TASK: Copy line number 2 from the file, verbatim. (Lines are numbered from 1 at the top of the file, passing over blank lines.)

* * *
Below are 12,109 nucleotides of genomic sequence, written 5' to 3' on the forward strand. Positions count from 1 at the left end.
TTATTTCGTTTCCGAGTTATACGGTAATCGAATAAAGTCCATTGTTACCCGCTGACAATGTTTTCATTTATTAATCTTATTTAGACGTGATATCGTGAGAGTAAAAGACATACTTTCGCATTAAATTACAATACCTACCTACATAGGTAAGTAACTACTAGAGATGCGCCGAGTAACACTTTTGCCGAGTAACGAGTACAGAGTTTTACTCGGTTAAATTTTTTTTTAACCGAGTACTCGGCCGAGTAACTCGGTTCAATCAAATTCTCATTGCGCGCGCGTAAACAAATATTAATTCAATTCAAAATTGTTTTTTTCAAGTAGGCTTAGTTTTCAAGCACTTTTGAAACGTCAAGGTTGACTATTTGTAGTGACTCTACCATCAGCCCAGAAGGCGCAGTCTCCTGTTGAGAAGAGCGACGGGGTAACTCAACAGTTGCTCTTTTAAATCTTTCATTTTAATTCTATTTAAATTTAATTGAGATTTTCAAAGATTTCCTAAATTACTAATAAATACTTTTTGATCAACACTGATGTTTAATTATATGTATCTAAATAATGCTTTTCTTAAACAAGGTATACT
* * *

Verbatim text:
TTATTTCGTTTCCGAGTTATACGGTAATCGAATAAAGTCCATTGTTACCCGCTGACAATGTTTTCATTTATTAATCTTATTTAGACGTGATATCGTGAGAGTAAAAGACATACTTTCGCATTAAATTACAATACCTACCTACATAGGTAAGTAACTACTAGAGATGCGCCGAGTAACACTTTTGCCGAGTAACGAGTACAGAGTTTTACTCGGTTAAATTTTTTTTTAACCGAGTACTCGGCCGAGTAACTCGGTTCAATCAAATTCTCATTGCGCGCGCGTAAACAAATATTAATTCAATTCAAAATTGTTTTTTTCAAGTAGGCTTAGTTTTCAAGCACTTTTGAAACGTCAAGGTTGACTATTTGTAGTGACTCTACCATCAGCCCAGAAGGCGCAGTCTCCTGTTGAGAAGAGCGACGGGGTAACTCAACAGTTGCTCTTTTAAATCTTTCATTTTAATTCTATTTAAATTTAATTGAGATTTTCAAAGATTTCCTAAATTACTAATAAATACTTTTTGATCAACACTGATGTTTAATTATATGTATCTAAATAATGCTTTTCTTAAACAAGGTATACT